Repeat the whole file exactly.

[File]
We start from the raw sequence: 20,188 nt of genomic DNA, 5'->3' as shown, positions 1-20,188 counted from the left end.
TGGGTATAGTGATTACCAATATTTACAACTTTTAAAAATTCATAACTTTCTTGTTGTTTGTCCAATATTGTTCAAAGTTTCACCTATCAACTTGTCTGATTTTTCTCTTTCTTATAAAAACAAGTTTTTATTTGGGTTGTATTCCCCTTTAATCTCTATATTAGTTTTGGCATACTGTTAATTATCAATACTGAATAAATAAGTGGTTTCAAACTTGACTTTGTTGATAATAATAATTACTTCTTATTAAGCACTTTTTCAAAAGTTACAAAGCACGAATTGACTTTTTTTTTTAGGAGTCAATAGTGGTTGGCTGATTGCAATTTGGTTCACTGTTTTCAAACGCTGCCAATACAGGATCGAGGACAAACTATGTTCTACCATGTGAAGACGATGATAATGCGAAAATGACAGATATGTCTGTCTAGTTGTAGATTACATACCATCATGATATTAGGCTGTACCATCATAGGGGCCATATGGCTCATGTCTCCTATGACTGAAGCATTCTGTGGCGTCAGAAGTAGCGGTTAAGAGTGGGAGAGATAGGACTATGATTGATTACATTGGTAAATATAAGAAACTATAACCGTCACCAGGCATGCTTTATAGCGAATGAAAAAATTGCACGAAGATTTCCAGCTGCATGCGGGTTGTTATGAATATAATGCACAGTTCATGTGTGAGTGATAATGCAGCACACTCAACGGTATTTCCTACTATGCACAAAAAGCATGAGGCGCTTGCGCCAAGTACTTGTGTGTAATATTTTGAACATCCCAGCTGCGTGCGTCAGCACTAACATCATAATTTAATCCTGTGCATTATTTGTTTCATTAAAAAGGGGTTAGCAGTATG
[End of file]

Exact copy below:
We start from the raw sequence: 20,188 nt of genomic DNA, 5'->3' as shown, positions 1-20,188 counted from the left end.
TGGGTATAGTGATTACCAATATTTACAACTTTTAAAAATTCATAACTTTCTTGTTGTTTGTCCAATATTGTTCAAAGTTTCACCTATCAACTTGTCTGATTTTTCTCTTTCTTATAAAAACAAGTTTTTATTTGGGTTGTATTCCCCTTTAATCTCTATATTAGTTTTGGCATACTGTTAATTATCAATACTGAATAAATAAGTGGTTTCAAACTTGACTTTGTTGATAATAATAATTACTTCTTATTAAGCACTTTTTCAAAAGTTACAAAGCACGAATTGACTTTTTTTTTTAGGAGTCAATAGTGGTTGGCTGATTGCAATTTGGTTCACTGTTTTCAAACGCTGCCAATACAGGATCGAGGACAAACTATGTTCTACCATGTGAAGACGATGATAATGCGAAAATGACAGATATGTCTGTCTAGTTGTAGATTACATACCATCATGATATTAGGCTGTACCATCATAGGGGCCATATGGCTCATGTCTCCTATGACTGAAGCATTCTGTGGCGTCAGAAGTAGCGGTTAAGAGTGGGAGAGATAGGACTATGATTGATTACATTGGTAAATATAAGAAACTATAACCGTCACCAGGCATGCTTTATAGCGAATGAAAAAATTGCACGAAGATTTCCAGCTGCATGCGGGTTGTTATGAATATAATGCACAGTTCATGTGTGAGTGATAATGCAGCACACTCAACGGTATTTCCTACTATGCACAAAAAGCATGAGGCGCTTGCGCCAAGTACTTGTGTGTAATATTTTGAACATCCCAGCTGCGTGCGTCAGCACTAACATCATAATTTAATCCTGTGCATTATTTGTTTCATTAAAAAGGGGTTAGCAGTATG